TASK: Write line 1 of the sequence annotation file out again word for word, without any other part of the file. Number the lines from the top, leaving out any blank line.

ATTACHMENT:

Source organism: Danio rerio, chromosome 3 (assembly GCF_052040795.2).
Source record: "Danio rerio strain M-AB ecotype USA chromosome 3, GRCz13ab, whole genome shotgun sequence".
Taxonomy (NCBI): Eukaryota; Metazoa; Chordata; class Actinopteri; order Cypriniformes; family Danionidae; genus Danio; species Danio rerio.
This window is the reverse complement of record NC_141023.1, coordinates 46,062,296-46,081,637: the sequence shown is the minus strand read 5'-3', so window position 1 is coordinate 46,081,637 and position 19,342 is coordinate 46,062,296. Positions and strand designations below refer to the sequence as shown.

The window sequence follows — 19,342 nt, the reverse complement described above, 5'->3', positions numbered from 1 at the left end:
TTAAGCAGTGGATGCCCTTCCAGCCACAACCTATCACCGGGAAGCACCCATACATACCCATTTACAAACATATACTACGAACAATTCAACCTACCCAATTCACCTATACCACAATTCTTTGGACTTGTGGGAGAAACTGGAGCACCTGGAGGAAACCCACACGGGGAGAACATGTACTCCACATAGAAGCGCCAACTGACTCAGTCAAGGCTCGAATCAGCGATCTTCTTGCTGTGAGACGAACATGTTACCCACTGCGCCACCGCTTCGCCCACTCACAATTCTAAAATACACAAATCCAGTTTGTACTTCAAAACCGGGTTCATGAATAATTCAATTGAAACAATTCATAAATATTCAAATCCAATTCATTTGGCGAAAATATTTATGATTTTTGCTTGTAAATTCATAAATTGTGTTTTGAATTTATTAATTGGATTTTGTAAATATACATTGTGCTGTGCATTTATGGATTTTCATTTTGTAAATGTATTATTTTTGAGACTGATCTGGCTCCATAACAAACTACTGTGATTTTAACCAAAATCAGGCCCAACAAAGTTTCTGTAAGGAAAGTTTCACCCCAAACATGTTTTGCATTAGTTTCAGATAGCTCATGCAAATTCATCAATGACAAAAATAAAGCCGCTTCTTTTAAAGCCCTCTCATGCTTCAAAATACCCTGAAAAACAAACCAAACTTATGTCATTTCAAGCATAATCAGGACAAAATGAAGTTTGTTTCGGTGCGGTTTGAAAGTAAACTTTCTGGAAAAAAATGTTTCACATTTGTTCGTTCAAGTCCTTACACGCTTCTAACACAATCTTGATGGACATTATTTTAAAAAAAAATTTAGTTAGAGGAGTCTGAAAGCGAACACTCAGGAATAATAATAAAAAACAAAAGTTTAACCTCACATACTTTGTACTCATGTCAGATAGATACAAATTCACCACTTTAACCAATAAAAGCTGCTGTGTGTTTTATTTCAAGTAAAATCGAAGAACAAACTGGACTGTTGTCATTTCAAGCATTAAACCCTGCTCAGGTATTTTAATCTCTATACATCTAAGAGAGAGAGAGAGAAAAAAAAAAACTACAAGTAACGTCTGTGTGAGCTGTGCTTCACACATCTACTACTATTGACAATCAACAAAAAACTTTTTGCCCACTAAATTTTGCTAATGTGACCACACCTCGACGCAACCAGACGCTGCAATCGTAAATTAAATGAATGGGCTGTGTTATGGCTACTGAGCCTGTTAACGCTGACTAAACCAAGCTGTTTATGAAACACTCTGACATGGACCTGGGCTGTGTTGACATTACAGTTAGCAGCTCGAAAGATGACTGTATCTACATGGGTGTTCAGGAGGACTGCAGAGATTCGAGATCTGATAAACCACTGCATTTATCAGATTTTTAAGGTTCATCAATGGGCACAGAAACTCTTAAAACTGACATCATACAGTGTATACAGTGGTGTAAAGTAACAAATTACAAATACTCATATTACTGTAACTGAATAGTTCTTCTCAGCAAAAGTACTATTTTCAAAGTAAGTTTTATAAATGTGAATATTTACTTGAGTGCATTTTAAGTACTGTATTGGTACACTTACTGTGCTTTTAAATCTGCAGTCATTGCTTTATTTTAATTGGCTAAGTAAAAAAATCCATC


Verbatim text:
Source organism: Danio rerio, chromosome 3 (assembly GCF_052040795.2).